TAMPA – For the first drive of the College Football Playoff National Championship, the University of Alabama went three-and-out. Bo Scarbrough started at running back and was given the ball on the second play. The Crimson Tide lost a yard, and Damien Harris immediately took his place.

Scarbrough didn’t blow his chances the next time he took the field at Raymond James Stadium on Monday night, but it didn’t end up being enough. Alabama lost, 35-31, and gave Clemson its second championship title, and its first since 1981.

For a while, there was hope, as Scarbrough kicked it into gear and scored the first touchdown of the night from 25 yards out. Breaking left, he dodged one Clemson defender and dragged another with him across the line to score. It marked his 10th touchdown this season.

“You know, Bo’s a hard runner,” center Bradley Bozeman said. “We opened up a few lanes, made some people miss, broke some tackles and got him in the end zone.”

The 6-foot-2, 228-pound bulldozer – or, as some lovingly call him, “Bo-dozer” – wasn’t done making an early impact just yet. Scarbrough was patient enough to wait until the second quarter for his next surprise.

Except, it shouldn’t have been too much of a surprise since he took the ball left again. This time it was longer. Scarbrough scored on a 37-yard run. That was No. 11.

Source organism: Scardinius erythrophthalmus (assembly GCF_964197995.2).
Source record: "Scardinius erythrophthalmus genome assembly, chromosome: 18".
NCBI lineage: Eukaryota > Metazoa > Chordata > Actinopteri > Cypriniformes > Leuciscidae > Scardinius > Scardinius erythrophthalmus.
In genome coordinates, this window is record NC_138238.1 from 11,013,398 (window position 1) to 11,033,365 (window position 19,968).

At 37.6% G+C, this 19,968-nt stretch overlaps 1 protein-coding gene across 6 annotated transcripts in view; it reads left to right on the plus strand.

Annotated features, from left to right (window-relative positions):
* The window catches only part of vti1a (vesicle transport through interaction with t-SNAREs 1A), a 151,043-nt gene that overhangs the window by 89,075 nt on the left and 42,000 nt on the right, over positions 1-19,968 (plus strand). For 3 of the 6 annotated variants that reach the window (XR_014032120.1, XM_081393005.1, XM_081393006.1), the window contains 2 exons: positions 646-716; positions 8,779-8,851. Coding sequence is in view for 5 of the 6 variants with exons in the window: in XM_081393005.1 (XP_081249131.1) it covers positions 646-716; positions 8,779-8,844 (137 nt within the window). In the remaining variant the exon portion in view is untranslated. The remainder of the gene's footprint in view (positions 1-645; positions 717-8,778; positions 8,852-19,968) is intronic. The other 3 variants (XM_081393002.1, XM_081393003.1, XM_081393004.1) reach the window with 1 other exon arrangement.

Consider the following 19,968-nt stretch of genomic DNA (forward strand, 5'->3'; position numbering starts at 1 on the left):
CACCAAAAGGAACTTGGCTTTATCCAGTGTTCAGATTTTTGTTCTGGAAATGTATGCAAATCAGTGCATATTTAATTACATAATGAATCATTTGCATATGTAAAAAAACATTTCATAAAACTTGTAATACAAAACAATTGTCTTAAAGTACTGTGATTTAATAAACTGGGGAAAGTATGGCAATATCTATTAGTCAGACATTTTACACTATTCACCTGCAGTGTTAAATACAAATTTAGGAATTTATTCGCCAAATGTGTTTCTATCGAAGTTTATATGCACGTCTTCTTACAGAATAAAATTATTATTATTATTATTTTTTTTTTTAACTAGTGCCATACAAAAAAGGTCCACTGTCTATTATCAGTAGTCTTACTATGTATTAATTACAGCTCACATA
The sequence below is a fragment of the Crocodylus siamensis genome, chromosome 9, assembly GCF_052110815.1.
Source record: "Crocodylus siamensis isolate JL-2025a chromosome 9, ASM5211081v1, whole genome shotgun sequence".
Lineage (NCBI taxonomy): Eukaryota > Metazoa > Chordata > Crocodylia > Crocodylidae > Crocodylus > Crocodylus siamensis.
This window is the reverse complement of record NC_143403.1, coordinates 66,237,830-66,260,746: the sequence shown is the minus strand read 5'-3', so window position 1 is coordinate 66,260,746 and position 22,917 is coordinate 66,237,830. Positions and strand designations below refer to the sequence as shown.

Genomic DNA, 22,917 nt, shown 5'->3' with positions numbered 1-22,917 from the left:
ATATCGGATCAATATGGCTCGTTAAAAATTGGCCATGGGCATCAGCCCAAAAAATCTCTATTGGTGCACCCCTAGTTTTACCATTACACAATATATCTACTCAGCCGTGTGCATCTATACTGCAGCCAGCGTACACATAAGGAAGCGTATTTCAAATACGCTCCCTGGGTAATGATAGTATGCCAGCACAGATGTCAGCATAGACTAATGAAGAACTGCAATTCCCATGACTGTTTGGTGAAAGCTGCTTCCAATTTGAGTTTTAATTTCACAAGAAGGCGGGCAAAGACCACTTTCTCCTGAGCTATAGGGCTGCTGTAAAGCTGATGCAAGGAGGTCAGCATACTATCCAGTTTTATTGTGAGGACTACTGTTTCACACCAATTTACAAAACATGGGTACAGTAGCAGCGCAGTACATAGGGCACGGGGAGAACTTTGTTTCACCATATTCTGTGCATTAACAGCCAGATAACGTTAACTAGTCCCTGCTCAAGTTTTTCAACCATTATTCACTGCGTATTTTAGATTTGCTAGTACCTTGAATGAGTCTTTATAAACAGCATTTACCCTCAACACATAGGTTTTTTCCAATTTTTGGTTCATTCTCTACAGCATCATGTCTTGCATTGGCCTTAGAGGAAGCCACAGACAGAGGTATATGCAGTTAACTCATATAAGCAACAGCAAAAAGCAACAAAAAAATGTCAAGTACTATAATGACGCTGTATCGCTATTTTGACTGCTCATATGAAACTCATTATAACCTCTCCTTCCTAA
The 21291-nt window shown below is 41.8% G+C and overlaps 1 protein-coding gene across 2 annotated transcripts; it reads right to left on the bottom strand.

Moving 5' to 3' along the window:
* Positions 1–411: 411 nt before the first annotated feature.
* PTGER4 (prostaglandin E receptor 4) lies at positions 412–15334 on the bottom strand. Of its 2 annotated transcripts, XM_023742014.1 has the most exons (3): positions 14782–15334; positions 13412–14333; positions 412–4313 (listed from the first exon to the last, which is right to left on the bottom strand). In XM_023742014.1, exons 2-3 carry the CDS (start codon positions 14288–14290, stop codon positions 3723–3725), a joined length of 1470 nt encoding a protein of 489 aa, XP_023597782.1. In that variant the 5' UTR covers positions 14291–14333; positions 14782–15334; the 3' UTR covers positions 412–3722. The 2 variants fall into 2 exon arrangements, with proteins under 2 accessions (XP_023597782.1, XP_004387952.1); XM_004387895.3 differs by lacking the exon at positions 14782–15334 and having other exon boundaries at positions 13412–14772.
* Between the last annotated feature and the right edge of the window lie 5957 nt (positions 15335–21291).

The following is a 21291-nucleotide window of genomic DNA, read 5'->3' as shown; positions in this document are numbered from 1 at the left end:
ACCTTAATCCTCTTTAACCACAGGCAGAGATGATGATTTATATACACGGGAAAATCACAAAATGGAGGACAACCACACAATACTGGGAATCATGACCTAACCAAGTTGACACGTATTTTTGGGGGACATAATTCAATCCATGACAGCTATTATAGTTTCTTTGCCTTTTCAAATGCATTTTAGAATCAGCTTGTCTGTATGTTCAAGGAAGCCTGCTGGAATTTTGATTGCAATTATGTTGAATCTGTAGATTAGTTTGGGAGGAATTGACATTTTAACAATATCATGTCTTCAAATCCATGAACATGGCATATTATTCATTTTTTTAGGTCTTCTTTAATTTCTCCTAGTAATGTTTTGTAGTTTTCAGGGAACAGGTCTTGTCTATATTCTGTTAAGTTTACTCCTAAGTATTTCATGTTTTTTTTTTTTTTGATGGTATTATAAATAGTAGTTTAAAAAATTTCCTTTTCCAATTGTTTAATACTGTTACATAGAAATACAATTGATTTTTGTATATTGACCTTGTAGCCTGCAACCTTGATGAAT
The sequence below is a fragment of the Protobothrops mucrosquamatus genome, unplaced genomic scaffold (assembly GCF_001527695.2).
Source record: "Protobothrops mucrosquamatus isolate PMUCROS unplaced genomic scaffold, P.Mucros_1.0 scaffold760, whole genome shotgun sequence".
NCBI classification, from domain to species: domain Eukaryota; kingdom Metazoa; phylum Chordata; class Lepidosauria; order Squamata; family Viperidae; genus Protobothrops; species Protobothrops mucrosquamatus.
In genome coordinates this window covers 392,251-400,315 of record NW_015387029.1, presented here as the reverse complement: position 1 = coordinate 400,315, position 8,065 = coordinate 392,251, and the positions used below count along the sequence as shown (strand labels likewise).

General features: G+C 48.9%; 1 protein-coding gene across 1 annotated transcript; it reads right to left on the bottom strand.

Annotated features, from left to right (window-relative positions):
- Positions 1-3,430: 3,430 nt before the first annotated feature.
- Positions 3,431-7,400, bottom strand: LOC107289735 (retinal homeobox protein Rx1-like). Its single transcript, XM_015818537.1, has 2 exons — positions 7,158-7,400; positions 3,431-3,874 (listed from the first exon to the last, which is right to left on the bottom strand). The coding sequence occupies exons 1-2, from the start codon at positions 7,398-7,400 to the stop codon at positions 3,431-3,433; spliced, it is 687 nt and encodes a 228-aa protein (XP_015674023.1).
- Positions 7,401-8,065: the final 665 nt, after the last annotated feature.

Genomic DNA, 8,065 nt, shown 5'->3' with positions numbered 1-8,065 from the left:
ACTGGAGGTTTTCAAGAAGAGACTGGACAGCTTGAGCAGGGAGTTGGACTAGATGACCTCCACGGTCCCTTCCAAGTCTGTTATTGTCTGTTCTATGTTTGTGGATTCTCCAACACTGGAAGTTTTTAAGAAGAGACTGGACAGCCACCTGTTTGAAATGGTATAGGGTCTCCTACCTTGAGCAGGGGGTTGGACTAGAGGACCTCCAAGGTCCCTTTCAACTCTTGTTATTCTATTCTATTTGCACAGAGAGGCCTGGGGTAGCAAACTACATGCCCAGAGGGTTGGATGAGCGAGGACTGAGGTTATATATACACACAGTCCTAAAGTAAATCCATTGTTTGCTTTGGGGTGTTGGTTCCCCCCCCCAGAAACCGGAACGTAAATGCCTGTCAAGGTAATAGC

By halftime, Scarbrough had already carried the ball 12 times for 76 yards and the two touchdowns. He averaged 6.3 yards per attempt. He added four more carries for 17 yards during the second half to finish with a game-high 93 rushing yards.

But then time stopped for Scarbrough. He went down late in the third quarter with an injury. Although he was spotted on the sideline during the final period, Scarbourgh never returned to the game.

“He’s certainly been a bell cow for us,” UA head coach Nick Saban said. “He has certainly, because of his size and durability, he makes it difficult when the defense gets worn down a little bit. Not to have him was probably a little bit of a disadvantage for us.”

Harris filled in as soon as Scarbrough walked off onto the sideline. Josh Jacobs shared time on the field, too. Saban was pleased with how the two played. Together, they picked up 40 yards on the ground.

Overall, the Crimson Tide finished with 221 rushing yards, 143 of which came during the first two quarters.

“We kind of petered out in the middle,” Bozeman said. “Then, we got our mojo back towards the end. It just wasn’t enough.”

Alabama quarterback Jalen Hurts needed to complete passes to open up the running game because Clemson’s defense starting suffocating the line of scrimmage.

The Crimson Tide averaged 6.5 yards per carry. Hurts completed 13 of his 31 passes for 131 yards.

“As time went on, they started loading the box to keep us from running the ball,” Harris said. “As the game went on, it kind of got tougher, but I don’t think anything dropped off or anything like that.

“When you’re playing a good defense, it’s hard to always score.”